(5) Development form overall outcomes are:
(a) Development of buildings is of a height, bulk, scale and form tailored to its specific location and to the characteristics of the site including:
(i) the nature of the surrounding neighbourhood;
(ii) proximity to and frequency of public transport networks and services.
(b) Development ensures an intensity and form that is tailored to an individual area, respects existing heritage, character and grain and transitions sensitively to surrounding residential areas.
(c) Development provides a built form that creates a consistent and cohesive streetscape and continuous pedestrian connections and shelter.
(d) Development addresses and interfaces with the street and other adjoining public spaces and provides surveillance of the public domain.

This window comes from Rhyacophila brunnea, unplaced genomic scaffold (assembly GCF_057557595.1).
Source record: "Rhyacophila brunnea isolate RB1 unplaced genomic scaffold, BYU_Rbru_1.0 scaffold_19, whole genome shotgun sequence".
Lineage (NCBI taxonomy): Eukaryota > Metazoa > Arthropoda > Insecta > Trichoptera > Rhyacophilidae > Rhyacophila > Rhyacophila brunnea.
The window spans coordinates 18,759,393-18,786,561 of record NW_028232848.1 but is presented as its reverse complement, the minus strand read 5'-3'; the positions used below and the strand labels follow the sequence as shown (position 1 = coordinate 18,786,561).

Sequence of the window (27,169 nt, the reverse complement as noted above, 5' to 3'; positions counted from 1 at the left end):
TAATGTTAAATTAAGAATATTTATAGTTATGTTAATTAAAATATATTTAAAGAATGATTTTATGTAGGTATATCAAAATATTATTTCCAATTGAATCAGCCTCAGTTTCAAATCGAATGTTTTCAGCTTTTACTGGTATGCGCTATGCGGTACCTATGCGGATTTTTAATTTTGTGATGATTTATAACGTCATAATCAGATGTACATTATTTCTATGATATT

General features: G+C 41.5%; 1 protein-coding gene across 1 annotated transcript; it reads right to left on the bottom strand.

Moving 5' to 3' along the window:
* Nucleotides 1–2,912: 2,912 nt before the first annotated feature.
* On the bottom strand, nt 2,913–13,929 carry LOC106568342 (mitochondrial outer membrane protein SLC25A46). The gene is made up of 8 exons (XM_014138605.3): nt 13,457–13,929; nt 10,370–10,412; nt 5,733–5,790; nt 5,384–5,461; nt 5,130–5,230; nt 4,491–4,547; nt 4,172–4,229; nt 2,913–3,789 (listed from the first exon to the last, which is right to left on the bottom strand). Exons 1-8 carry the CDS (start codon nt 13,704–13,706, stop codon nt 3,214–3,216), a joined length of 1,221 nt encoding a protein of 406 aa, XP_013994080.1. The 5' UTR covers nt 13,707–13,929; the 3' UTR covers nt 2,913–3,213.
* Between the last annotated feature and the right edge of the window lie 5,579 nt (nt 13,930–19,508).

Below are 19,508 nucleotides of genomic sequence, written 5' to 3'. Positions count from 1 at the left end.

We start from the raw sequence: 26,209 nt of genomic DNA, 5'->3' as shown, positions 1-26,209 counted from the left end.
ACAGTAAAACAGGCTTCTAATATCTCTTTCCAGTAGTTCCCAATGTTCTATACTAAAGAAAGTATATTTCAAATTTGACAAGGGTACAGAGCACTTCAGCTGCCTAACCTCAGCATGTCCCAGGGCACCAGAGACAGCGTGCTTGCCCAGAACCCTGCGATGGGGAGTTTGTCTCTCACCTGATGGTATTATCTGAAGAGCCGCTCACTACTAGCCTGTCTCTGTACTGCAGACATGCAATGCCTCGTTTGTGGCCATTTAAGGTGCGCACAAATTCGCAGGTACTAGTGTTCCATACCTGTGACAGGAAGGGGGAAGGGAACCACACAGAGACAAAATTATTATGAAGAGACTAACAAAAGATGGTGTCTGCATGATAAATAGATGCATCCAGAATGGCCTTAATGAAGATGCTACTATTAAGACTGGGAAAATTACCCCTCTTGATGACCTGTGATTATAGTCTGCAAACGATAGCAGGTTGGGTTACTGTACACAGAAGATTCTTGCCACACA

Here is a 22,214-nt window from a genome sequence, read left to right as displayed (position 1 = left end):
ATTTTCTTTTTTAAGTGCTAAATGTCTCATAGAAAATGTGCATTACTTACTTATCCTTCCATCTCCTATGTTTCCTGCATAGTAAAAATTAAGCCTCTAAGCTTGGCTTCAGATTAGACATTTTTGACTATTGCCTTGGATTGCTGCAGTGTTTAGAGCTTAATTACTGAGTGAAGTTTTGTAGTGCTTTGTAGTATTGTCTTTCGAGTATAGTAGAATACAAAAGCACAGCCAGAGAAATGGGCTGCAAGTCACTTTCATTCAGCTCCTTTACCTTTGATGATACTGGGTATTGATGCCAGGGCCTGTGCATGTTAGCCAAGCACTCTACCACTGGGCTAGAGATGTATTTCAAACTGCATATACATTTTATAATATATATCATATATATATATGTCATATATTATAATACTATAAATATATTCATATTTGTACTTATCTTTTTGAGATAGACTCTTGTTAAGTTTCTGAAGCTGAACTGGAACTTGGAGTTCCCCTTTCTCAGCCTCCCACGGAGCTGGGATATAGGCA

(e) Development provides consistent and cohesive landscape and streetscape treatments, including deep planting, that reinforce the Mixed use zone identity and functionality of public spaces and footpaths, provide breathing spaces and encourage outdoor activity.
(f) Development on large sites:
(i) is integrated and coordinated both within the site and in relation to surrounding land uses;
(ii) provides clear, direct, safe and comfortable internal fine-grained connectivity for pedestrians to key destinations in the vicinity, including to public transport services, active transport links and to public spaces within surrounding land uses.
(g) Development provides vehicular access arrangements that minimise impacts on surrounding land, including amenity and pedestrian connectivity, and protects the functionality of both local and higher order road networks.
(h) Development is sensitively designed and operated to avoid or mitigate any potential adverse impact on an adjoining use.